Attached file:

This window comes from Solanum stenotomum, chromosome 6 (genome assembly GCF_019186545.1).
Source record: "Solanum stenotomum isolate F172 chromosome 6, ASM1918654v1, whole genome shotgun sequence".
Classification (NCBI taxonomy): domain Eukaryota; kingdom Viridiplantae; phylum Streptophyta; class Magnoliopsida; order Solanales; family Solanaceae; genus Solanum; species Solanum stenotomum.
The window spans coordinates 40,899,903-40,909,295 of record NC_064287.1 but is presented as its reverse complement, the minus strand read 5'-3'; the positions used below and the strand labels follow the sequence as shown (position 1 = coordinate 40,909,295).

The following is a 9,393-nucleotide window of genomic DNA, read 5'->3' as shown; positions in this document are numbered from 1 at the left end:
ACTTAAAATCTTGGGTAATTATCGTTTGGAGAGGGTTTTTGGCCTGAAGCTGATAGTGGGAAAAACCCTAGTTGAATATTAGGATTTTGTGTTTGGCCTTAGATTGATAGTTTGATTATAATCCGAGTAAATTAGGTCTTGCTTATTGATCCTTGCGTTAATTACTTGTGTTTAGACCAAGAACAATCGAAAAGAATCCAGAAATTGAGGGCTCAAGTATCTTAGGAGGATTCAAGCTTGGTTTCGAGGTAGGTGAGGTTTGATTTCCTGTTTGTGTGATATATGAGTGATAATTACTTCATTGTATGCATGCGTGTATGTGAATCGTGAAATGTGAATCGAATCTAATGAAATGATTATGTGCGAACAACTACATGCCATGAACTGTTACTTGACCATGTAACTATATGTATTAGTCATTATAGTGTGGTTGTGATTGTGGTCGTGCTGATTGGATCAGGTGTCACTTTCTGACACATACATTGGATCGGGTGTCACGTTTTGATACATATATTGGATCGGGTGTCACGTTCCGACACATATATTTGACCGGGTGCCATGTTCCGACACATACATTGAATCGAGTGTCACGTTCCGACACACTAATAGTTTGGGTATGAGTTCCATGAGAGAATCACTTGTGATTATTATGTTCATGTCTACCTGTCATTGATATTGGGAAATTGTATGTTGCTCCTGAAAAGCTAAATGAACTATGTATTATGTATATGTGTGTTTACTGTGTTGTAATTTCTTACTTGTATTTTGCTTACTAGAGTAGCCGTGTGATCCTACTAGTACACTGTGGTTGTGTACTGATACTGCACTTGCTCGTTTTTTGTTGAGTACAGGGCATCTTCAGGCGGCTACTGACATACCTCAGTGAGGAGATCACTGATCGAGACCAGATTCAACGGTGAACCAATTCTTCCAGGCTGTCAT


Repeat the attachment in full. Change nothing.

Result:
This window comes from Solanum stenotomum, chromosome 6 (genome assembly GCF_019186545.1).
Source record: "Solanum stenotomum isolate F172 chromosome 6, ASM1918654v1, whole genome shotgun sequence".
Classification (NCBI taxonomy): domain Eukaryota; kingdom Viridiplantae; phylum Streptophyta; class Magnoliopsida; order Solanales; family Solanaceae; genus Solanum; species Solanum stenotomum.
The window spans coordinates 40,899,903-40,909,295 of record NC_064287.1 but is presented as its reverse complement, the minus strand read 5'-3'; the positions used below and the strand labels follow the sequence as shown (position 1 = coordinate 40,909,295).

The following is a 9,393-nucleotide window of genomic DNA, read 5'->3' as shown; positions in this document are numbered from 1 at the left end:
ACTTAAAATCTTGGGTAATTATCGTTTGGAGAGGGTTTTTGGCCTGAAGCTGATAGTGGGAAAAACCCTAGTTGAATATTAGGATTTTGTGTTTGGCCTTAGATTGATAGTTTGATTATAATCCGAGTAAATTAGGTCTTGCTTATTGATCCTTGCGTTAATTACTTGTGTTTAGACCAAGAACAATCGAAAAGAATCCAGAAATTGAGGGCTCAAGTATCTTAGGAGGATTCAAGCTTGGTTTCGAGGTAGGTGAGGTTTGATTTCCTGTTTGTGTGATATATGAGTGATAATTACTTCATTGTATGCATGCGTGTATGTGAATCGTGAAATGTGAATCGAATCTAATGAAATGATTATGTGCGAACAACTACATGCCATGAACTGTTACTTGACCATGTAACTATATGTATTAGTCATTATAGTGTGGTTGTGATTGTGGTCGTGCTGATTGGATCAGGTGTCACTTTCTGACACATACATTGGATCGGGTGTCACGTTTTGATACATATATTGGATCGGGTGTCACGTTCCGACACATATATTTGACCGGGTGCCATGTTCCGACACATACATTGAATCGAGTGTCACGTTCCGACACACTAATAGTTTGGGTATGAGTTCCATGAGAGAATCACTTGTGATTATTATGTTCATGTCTACCTGTCATTGATATTGGGAAATTGTATGTTGCTCCTGAAAAGCTAAATGAACTATGTATTATGTATATGTGTGTTTACTGTGTTGTAATTTCTTACTTGTATTTTGCTTACTAGAGTAGCCGTGTGATCCTACTAGTACACTGTGGTTGTGTACTGATACTGCACTTGCTCGTTTTTTGTTGAGTACAGGGCATCTTCAGGCGGCTACTGACATACCTCAGTGAGGAGATCACTGATCGAGACCAGATTCAACGGTGAACCAATTCTTCCAGGCTGTCAT